Biden seeks a ‘free and open’ Pacific with Australia, India, and Japan at a new summit.
President Joe Biden and the leaders of Australia, India, and Japan made a veiled dig at China during their first in-person summit on Friday, promising to work together for a stable, open, and democratic Indo-Pacific.
The so-called Quad decided to press forward on a coordinated plan to supply Covid-19 vaccines around Asia, established a new climate project, and said the four nations would begin convening yearly summits in Biden’s latest push to maintain US leadership in the face of a growing China.
In a joint statement, the presidents of the four democracies said they were dedicated to “promoting the free, open, rules-based order, established in international law and undaunted by coercion,” without specifically mentioning China.
They stated, “We stand for the rule of law, freedom of navigation and overflight, peaceful resolution of disputes, democratic ideals, and state territorial integrity.”
The phrase “free and open” has come to mean concern about China’s growing economic, diplomatic, and military presence, as well as risks to crucial international sea lanes.
As the negotiations began, Australian Prime Minister Scott Morrison stated that the four “liberal democracies” were aiming to create a “strong, stable, and prosperous region.”
The conference demonstrated the four countries’ “same vision of a free and open Indo-Pacific,” according to Japanese Prime Minister Yoshihide Suga, while Indian Prime Minister Narendra Modi praised the Quad’s “shared democratic ideals,” despite his own contentious record on minority rights at home.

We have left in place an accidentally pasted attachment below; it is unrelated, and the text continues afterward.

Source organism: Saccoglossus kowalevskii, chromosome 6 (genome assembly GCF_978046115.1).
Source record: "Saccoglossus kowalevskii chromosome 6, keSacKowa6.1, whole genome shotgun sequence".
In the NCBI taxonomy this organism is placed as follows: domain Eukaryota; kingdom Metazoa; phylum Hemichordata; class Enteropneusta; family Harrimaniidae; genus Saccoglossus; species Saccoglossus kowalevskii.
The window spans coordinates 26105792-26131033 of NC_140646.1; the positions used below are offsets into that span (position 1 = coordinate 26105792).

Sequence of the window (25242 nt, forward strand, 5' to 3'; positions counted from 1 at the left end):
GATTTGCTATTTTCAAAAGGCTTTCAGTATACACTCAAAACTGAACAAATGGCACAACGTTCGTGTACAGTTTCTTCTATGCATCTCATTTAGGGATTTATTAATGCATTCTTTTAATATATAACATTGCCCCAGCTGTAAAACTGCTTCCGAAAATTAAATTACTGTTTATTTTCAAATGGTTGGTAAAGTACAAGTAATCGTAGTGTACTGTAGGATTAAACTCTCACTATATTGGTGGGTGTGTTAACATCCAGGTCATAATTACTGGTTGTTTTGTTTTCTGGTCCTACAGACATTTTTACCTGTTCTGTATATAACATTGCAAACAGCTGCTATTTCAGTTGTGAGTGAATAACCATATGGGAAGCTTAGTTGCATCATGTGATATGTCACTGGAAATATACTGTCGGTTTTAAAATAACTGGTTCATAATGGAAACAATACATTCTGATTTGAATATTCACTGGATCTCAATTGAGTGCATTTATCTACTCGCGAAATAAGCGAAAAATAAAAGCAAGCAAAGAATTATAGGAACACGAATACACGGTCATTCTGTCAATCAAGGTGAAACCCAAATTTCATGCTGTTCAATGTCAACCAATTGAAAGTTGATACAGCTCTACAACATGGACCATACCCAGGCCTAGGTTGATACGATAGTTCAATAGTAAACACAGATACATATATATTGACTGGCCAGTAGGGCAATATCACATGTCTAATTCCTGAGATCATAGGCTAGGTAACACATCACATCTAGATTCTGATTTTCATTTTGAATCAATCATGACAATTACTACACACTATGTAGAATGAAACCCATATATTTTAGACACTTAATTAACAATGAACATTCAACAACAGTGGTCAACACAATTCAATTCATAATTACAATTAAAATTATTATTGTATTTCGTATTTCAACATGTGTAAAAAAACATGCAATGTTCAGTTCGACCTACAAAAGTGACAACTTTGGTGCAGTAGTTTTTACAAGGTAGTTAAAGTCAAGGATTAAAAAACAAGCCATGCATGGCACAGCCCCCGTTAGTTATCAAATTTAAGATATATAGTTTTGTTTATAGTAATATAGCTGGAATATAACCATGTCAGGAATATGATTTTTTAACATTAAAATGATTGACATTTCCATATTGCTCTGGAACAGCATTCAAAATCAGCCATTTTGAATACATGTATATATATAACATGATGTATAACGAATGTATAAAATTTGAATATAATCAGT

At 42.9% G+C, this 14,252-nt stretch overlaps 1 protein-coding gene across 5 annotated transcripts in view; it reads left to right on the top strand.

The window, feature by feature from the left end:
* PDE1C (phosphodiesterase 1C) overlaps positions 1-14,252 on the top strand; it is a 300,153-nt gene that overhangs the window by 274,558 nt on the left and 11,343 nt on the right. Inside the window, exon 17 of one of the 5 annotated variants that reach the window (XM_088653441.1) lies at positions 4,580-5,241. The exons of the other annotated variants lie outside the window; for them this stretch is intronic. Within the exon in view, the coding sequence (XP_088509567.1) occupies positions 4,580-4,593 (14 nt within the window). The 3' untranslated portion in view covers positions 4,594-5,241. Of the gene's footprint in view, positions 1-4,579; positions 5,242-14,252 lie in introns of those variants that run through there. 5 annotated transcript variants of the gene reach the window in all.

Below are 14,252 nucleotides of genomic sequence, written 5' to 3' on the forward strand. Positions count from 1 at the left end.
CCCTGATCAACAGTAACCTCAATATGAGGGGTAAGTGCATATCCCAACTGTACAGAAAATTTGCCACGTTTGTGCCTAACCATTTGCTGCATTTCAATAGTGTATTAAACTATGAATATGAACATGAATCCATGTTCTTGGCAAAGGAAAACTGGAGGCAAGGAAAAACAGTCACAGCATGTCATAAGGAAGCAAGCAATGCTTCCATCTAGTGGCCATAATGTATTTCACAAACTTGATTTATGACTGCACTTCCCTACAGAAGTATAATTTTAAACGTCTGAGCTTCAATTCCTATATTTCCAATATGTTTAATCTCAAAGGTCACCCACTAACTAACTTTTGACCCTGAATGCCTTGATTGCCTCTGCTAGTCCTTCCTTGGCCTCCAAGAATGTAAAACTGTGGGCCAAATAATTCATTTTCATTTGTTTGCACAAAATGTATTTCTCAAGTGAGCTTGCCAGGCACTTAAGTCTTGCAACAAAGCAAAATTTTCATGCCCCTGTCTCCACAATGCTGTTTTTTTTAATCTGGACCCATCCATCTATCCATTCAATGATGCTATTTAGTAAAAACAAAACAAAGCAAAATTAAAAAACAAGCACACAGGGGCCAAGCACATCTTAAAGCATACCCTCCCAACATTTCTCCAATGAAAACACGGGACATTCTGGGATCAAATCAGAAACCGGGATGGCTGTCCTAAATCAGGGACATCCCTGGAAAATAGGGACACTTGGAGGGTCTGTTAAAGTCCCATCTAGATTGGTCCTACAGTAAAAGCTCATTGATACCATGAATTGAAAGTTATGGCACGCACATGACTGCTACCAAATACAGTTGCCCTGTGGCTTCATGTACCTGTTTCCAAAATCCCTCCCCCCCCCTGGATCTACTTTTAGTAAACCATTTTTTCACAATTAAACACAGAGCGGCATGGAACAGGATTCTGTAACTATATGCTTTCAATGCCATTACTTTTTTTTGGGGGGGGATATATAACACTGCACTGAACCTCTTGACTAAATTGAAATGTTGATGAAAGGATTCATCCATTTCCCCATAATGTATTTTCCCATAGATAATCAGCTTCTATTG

While the leaders avoided mentioning China in public, Japanese foreign ministry spokesman Tomoyuki Yoshida said Suga expressed “serious concern” during the meetings about Beijing’s aggression at sea, trampling of Hong Kong’s special status, and mass incarceration of the Uyghur minority.
Biden, who frequently speaks about democracies having to prove their worth in the face of big autocracies like Russia and China, wanted to emphasize that the Quad was about action.
“We are four big democracies with a long history of working together. He stated, “We know how to get things done and we are up to the challenge.”
By the end of next month, India plans to export eight million one-dose Johnson & Johnson vaccines.
“This is an immediate delivery from the Quad into the Indo-Pacific region,” Indian Foreign Secretary Harsh Vardhan Shringla told reporters, promising to provide vaccinations of “quality and affordability.”
While the number is little – Biden vowed earlier this week that the United States would contribute an additional 500 million doses to the world – it signifies India’s return. Brief News from Washington Newsday.